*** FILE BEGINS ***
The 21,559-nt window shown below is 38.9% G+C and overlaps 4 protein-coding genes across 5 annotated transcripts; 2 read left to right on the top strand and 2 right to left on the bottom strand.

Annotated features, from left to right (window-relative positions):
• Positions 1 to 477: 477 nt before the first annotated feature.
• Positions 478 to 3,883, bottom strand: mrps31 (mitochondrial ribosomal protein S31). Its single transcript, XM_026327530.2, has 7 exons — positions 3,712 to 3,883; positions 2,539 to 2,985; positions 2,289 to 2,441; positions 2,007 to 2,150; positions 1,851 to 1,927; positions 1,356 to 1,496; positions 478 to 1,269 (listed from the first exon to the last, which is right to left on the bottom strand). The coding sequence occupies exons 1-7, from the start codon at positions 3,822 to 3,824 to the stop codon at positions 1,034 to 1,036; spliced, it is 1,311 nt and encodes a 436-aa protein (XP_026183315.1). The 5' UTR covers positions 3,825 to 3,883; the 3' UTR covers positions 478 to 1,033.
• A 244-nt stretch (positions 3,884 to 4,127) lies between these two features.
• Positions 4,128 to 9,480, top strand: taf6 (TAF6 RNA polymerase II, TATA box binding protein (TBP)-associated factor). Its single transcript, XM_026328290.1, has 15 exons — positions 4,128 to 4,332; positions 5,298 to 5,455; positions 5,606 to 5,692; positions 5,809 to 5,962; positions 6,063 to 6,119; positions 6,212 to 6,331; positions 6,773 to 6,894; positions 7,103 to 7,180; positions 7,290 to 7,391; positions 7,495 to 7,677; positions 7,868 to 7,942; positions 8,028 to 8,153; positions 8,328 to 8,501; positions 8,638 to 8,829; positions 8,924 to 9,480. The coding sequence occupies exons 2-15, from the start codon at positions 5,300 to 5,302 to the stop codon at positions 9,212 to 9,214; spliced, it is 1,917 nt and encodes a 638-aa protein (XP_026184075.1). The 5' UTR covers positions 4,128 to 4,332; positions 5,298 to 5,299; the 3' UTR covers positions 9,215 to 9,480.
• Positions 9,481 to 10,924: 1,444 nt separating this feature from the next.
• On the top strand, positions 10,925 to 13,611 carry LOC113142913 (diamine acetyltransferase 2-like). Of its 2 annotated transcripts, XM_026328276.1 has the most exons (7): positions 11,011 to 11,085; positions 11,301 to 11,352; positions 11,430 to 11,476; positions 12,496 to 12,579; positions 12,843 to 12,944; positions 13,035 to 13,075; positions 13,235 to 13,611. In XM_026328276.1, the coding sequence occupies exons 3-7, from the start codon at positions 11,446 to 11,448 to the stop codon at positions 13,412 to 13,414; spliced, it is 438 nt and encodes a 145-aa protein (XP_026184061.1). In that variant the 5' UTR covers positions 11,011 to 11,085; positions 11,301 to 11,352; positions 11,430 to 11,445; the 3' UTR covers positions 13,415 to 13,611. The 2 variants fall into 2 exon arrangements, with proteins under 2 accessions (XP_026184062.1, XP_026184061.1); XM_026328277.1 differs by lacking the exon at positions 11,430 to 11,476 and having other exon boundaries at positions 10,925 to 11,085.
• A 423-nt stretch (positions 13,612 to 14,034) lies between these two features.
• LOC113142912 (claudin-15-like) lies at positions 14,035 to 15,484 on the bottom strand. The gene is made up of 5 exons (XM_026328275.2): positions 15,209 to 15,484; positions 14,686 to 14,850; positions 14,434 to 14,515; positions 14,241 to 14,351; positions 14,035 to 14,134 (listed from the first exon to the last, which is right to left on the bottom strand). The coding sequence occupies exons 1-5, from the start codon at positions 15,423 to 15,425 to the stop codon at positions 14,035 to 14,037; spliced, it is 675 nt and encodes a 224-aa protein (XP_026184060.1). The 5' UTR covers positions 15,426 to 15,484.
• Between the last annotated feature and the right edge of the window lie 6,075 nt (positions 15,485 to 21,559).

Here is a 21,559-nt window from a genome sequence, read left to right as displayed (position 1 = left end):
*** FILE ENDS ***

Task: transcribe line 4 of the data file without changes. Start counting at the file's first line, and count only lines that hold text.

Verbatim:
• Positions 478 to 3,883, bottom strand: mrps31 (mitochondrial ribosomal protein S31). Its single transcript, XM_026327530.2, has 7 exons — positions 3,712 to 3,883; positions 2,539 to 2,985; positions 2,289 to 2,441; positions 2,007 to 2,150; positions 1,851 to 1,927; positions 1,356 to 1,496; positions 478 to 1,269 (listed from the first exon to the last, which is right to left on the bottom strand). The coding sequence occupies exons 1-7, from the start codon at positions 3,822 to 3,824 to the stop codon at positions 1,034 to 1,036; spliced, it is 1,311 nt and encodes a 436-aa protein (XP_026183315.1). The 5' UTR covers positions 3,825 to 3,883; the 3' UTR covers positions 478 to 1,033.